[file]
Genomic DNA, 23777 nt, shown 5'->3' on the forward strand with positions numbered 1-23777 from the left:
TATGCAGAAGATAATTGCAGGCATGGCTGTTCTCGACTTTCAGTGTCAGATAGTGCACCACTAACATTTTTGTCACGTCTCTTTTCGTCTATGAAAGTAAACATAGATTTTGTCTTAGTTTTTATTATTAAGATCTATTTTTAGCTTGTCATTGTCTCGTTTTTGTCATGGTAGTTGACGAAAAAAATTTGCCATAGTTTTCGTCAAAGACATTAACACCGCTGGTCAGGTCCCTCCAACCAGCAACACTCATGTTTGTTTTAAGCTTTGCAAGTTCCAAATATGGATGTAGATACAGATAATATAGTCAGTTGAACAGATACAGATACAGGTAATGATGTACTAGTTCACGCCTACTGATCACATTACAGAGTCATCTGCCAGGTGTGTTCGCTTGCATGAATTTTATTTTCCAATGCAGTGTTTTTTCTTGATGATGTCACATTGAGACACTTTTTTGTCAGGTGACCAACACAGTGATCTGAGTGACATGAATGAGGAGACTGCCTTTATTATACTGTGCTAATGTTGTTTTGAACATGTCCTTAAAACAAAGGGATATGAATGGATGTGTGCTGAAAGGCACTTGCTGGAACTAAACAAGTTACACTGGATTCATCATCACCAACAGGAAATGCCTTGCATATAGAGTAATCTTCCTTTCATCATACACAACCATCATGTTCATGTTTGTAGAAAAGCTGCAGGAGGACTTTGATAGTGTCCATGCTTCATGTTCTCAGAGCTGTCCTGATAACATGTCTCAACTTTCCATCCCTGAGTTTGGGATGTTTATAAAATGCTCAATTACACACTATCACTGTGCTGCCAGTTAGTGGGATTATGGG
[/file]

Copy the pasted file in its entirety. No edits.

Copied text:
Genomic DNA, 23777 nt, shown 5'->3' on the forward strand with positions numbered 1-23777 from the left:
TATGCAGAAGATAATTGCAGGCATGGCTGTTCTCGACTTTCAGTGTCAGATAGTGCACCACTAACATTTTTGTCACGTCTCTTTTCGTCTATGAAAGTAAACATAGATTTTGTCTTAGTTTTTATTATTAAGATCTATTTTTAGCTTGTCATTGTCTCGTTTTTGTCATGGTAGTTGACGAAAAAAATTTGCCATAGTTTTCGTCAAAGACATTAACACCGCTGGTCAGGTCCCTCCAACCAGCAACACTCATGTTTGTTTTAAGCTTTGCAAGTTCCAAATATGGATGTAGATACAGATAATATAGTCAGTTGAACAGATACAGATACAGGTAATGATGTACTAGTTCACGCCTACTGATCACATTACAGAGTCATCTGCCAGGTGTGTTCGCTTGCATGAATTTTATTTTCCAATGCAGTGTTTTTTCTTGATGATGTCACATTGAGACACTTTTTTGTCAGGTGACCAACACAGTGATCTGAGTGACATGAATGAGGAGACTGCCTTTATTATACTGTGCTAATGTTGTTTTGAACATGTCCTTAAAACAAAGGGATATGAATGGATGTGTGCTGAAAGGCACTTGCTGGAACTAAACAAGTTACACTGGATTCATCATCACCAACAGGAAATGCCTTGCATATAGAGTAATCTTCCTTTCATCATACACAACCATCATGTTCATGTTTGTAGAAAAGCTGCAGGAGGACTTTGATAGTGTCCATGCTTCATGTTCTCAGAGCTGTCCTGATAACATGTCTCAACTTTCCATCCCTGAGTTTGGGATGTTTATAAAATGCTCAATTACACACTATCACTGTGCTGCCAGTTAGTGGGATTATGGG